Saturday, 29 April 2017

Weird Stuff with Global Parameters in Revit

Following on from my earlier posts about transferring global parameters between Revit projects, and deleting global parameters, here is some quirky stuff that happens when you are working with Global parameters:

Weird Behaviour & Bugs

1.   Duplicate Labelled Dimensions

If you add a dimension to elements that already have a ‘global parameterised’ dimension, the new dimension automatically takes on the same parameter, without you realising.   If you subsequently delete that dimension, you get a message saying ‘A Dimension that is labeled . . .’  Unconstrain to remove constraint

  • If you expand the warning, it tells you what the Parameter label is
  •  It does not tell you that you are deleting a secondary (redundant) dimension with the same label as another dimension, which still remains in the model

 2.  GP Equals Constraint Conflict – Fixed in v2018 (?)

If a dimension between two elements (say gridlines) has a GP associated to it, then you place a dimension between the grids and an element midway between them, you would expect to be able to change that dimension to ‘Equals’. Illogically, Revit does not allow this – it warns you that it needs to remove the constraint. Unfortunately if you go ahead, it removes the GP constraint but keeps the Equals constraint – which is not very helpful as you now need to guess which other constraint it removed. It does not highlight the other constraint

  • I recommend that you cancel, then figure out where the conflict is - do not click on 'Remove Label'
  • One solution to this is to create another GP that is a fraction of the original one (half, in this example), and apply that to the secondary dimension, instead of an equals constraint

  • Another solution is to put the equality constraints between other elements that are in the same location but not GP dimensioned – eg between two walls that are aligned to the gridlines.
  • NB. This problem does not occur if the GP associated dimension is a reporting parameter.
  • This bug is reportedly fixed in v2018, but I have not had time to test it yet

3.  Edit Witness Line Bug

If you associate a GP to a dimension, and then subsequently delete the dimension, Revit will ask you if you want to unconstrain (remove the constraint) – this is good behaviour. However, if you edit a witness line instead of deleting the dimension, Revit removes the GP association (as you would expect), but does not ask if you want to remove the constraint – effectively hiding the constraint. This is really bad behaviour by Revit, because it means you can end up with lots of hidden constraints, which catch you out later on. Autodesk refuse to accept that this is an inconsistency in the software that should be changed. I recommend that you never edit a witness line on a GP associated dimension.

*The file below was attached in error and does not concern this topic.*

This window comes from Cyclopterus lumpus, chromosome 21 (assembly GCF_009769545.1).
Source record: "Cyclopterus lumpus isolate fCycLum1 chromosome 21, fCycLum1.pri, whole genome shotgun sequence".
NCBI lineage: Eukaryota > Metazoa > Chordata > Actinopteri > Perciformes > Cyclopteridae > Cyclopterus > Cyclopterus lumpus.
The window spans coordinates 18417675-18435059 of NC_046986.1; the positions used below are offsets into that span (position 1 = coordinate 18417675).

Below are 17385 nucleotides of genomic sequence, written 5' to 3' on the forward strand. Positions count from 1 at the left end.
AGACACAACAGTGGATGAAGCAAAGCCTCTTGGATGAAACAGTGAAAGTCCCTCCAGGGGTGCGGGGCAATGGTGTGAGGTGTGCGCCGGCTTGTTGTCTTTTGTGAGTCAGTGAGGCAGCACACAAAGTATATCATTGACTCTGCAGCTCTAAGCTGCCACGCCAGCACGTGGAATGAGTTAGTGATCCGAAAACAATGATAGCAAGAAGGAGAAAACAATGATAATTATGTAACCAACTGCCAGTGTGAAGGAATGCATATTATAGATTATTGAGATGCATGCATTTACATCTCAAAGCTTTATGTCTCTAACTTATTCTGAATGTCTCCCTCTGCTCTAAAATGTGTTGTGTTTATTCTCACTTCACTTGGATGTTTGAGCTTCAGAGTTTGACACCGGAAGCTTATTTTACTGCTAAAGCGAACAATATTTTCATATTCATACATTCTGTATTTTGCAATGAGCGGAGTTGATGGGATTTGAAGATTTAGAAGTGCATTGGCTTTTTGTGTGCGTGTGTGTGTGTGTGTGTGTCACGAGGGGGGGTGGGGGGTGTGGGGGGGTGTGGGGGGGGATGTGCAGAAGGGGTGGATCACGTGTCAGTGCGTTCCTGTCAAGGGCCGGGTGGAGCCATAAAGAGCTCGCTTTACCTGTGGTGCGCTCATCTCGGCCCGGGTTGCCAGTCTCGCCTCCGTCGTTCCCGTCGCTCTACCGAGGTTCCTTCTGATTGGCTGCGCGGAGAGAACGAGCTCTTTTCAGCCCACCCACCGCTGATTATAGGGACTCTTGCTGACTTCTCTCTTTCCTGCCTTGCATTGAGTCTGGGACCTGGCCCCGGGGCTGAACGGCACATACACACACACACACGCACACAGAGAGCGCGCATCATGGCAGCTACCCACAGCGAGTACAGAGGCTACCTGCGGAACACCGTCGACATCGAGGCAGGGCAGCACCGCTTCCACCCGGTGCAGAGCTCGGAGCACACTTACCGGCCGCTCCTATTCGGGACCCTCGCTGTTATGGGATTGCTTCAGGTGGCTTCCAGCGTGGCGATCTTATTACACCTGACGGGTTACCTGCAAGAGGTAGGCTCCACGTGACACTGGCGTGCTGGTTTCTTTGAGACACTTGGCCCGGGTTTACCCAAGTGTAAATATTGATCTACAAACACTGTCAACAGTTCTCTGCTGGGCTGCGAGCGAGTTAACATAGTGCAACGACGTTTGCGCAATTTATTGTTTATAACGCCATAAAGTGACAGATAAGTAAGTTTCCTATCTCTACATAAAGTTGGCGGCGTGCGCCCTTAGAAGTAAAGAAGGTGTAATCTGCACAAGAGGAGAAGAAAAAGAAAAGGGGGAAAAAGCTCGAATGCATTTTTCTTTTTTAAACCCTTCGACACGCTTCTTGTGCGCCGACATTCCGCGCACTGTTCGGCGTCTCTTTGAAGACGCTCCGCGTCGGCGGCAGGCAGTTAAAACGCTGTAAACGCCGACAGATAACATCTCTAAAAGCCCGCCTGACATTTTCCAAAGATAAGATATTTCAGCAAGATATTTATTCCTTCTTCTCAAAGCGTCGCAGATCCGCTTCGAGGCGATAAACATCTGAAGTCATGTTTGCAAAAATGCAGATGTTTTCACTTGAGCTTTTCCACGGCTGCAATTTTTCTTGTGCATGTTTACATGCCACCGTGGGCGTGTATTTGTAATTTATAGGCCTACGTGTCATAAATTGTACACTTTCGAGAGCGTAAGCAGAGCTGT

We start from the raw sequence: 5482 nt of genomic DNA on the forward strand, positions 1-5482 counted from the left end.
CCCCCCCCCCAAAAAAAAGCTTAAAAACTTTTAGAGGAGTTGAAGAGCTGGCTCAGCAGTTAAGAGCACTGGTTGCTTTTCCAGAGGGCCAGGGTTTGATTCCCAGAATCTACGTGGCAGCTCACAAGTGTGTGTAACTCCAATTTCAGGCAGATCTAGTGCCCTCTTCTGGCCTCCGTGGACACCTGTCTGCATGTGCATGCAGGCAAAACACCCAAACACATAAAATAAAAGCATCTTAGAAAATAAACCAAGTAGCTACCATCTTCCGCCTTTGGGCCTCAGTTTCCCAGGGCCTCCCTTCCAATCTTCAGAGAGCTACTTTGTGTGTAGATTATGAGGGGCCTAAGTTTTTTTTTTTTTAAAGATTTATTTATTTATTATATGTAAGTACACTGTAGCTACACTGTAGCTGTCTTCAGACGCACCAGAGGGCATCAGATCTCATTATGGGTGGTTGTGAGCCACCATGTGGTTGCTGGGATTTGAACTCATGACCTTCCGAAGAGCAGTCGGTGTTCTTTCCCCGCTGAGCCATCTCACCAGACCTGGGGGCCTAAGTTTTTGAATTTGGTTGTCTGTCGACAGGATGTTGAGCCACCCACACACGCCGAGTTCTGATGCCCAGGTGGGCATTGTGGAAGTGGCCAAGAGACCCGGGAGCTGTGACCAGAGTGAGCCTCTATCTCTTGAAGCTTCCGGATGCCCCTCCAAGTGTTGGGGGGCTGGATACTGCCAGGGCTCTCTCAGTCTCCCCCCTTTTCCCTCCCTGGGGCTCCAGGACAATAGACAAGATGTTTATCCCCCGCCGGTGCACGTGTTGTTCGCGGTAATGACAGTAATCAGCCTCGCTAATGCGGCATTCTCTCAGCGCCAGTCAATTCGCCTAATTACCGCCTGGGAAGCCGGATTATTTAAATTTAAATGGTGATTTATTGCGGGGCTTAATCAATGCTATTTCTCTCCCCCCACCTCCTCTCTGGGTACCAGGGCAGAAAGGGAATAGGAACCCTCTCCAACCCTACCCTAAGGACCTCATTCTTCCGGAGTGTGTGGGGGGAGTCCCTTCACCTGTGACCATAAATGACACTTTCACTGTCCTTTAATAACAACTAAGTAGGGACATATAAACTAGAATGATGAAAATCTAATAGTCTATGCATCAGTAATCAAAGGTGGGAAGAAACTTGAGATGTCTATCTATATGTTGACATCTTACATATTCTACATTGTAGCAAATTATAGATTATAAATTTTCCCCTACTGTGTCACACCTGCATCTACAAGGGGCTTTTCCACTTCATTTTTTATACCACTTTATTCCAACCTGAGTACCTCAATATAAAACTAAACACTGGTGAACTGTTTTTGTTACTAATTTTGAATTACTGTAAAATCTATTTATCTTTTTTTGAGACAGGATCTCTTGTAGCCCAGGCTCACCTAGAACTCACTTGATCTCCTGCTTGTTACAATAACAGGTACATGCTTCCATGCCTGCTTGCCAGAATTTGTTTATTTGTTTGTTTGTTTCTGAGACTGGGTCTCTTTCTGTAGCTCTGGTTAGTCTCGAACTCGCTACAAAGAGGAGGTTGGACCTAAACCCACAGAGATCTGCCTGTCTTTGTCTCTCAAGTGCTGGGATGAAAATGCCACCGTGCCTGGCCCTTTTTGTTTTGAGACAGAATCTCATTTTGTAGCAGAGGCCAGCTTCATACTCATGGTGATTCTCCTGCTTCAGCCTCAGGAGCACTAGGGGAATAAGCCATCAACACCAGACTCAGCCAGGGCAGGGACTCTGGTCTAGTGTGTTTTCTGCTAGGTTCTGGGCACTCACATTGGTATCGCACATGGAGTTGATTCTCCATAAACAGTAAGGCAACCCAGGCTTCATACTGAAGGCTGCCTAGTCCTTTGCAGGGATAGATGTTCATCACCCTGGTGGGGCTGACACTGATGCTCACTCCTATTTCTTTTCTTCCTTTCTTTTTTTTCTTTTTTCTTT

4.  Shape-Handles vs Calculation

If you have a family that has grip handles when placed in the model, those handles can be ‘hidden’ when GPs are associated with certain properties in the family. This happens if the property is used in a formula that drives the geometry related to the shape-handle:
  • No GPs associated – shape-handles available
  • GP associated to a property used in width formula

  • In this situation, it is better not to associate the GP directly to the property. Instead you need to use a dimension with a reporting GP associated to it. Then the association is far enough removed so the shape-handles are unaffected.

5.  Circular Chain of References

  • At some point you are likely to encounter this warning dialog:

  • I strongly recommend that you do not click on ‘Resolve’ because it will remove a formula, but not necessarily the one you are expecting, nor the one you just added that caused the problem. Instead you should cancel and figure out what is causing the problem – first click on ‘Expand’ to see if you can figure out the conflict; although using the ‘Delete Checked’ option does not seem to resolve anything (the same dialog just as likely pops up again), so you will then have to cancel anyway.

6.  Change Instance to Type

If parameters are changed from instance to type in a family, then reloaded into a project, you may get this message if the parameters had been associated to GPs

  • You then have to reassociate the property to the GP – but it is easier to do as it is likely to be only one type property to relink

7. Duplicate Type Loses Associations

If you duplicate a family type that has GP associations to any type properties they lose the associations.

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